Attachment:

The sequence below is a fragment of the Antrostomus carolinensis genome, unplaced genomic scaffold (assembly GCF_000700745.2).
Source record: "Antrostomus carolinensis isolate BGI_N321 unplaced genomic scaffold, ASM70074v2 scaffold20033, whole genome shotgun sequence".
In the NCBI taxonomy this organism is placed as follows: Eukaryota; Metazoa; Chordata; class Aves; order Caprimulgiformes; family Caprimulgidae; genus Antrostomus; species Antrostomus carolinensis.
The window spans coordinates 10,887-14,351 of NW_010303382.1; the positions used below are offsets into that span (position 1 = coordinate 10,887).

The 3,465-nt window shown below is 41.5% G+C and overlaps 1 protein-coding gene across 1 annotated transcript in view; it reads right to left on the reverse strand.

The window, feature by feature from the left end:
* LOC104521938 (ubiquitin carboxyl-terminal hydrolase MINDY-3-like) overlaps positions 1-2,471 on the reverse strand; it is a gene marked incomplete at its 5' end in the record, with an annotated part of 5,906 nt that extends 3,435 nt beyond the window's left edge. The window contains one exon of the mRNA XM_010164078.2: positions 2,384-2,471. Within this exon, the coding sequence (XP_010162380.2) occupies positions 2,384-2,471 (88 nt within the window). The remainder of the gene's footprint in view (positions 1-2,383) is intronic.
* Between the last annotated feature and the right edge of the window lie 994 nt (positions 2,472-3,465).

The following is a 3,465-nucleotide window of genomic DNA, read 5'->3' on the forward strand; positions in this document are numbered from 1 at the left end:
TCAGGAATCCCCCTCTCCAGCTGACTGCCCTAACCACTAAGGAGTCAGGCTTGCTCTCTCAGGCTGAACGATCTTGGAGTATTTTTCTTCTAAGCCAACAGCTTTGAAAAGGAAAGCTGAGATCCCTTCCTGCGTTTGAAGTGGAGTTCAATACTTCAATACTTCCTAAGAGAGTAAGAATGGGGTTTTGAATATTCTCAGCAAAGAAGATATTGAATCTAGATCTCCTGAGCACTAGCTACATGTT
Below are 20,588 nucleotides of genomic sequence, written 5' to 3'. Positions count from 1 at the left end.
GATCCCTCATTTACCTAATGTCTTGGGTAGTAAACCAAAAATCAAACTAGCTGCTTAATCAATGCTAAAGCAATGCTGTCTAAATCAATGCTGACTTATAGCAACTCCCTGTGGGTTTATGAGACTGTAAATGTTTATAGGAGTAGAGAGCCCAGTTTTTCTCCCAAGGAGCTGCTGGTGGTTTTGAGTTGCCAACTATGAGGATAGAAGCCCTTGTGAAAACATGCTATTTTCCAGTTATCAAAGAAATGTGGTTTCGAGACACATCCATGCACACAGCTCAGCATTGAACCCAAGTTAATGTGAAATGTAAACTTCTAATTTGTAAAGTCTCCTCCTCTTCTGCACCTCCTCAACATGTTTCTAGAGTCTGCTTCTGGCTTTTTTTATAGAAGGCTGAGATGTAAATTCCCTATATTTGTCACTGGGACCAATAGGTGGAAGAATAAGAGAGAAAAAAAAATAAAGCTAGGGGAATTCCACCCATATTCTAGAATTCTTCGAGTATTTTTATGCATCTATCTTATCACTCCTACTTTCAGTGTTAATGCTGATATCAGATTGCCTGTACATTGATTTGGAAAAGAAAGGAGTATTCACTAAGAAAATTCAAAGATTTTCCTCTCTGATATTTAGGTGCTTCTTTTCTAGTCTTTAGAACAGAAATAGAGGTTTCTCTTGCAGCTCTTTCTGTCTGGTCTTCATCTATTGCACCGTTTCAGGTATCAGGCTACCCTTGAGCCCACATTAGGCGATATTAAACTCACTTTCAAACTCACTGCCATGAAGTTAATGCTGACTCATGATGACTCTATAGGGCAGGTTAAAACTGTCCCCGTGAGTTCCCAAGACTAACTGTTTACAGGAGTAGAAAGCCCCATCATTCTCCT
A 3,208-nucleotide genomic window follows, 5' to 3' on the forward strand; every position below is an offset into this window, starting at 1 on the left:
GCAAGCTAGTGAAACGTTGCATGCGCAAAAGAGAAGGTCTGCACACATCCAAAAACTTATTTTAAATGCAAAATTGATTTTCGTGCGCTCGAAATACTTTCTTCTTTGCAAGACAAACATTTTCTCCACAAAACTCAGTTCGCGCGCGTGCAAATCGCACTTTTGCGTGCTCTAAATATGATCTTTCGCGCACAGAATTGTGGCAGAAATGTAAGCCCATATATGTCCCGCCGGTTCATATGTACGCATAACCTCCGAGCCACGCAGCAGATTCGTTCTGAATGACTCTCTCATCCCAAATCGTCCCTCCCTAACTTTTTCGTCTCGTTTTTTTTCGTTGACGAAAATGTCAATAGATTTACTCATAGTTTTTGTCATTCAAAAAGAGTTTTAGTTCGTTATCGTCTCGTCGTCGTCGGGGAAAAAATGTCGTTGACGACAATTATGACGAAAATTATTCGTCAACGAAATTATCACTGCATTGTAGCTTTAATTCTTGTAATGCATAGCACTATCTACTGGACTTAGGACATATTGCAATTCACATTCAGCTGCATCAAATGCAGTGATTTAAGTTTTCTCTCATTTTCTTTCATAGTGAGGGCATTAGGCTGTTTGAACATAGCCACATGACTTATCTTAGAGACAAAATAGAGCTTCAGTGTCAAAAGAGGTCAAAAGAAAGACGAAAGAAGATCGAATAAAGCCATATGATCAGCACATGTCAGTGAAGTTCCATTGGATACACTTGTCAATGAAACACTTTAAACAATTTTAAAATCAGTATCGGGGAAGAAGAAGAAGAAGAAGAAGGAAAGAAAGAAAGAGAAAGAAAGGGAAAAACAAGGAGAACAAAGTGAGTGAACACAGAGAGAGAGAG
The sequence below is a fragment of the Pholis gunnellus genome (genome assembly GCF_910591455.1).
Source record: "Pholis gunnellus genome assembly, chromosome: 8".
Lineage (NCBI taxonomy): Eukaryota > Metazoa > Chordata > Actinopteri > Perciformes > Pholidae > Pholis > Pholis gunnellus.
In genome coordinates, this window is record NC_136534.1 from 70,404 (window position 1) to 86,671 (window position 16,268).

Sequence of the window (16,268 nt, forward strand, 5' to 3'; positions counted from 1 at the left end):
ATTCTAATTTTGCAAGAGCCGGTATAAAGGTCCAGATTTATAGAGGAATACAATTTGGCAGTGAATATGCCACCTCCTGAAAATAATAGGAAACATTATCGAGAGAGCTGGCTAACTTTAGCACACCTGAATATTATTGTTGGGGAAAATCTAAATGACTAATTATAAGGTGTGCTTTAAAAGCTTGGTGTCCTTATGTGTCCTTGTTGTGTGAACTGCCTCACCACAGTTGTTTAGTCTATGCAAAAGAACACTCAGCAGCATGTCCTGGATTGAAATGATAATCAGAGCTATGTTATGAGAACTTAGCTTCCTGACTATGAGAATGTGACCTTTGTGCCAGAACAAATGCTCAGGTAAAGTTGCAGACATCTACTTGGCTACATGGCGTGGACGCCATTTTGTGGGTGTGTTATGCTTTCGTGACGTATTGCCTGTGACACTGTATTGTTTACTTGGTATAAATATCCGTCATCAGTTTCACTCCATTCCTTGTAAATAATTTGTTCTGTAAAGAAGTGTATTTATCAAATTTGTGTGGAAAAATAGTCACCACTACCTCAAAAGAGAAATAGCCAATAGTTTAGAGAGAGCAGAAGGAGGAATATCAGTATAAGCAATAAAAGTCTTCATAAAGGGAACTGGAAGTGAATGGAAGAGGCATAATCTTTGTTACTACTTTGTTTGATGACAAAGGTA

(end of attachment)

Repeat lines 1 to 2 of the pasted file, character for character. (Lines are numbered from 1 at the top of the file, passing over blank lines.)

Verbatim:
The sequence below is a fragment of the Antrostomus carolinensis genome, unplaced genomic scaffold (assembly GCF_000700745.2).
Source record: "Antrostomus carolinensis isolate BGI_N321 unplaced genomic scaffold, ASM70074v2 scaffold20033, whole genome shotgun sequence".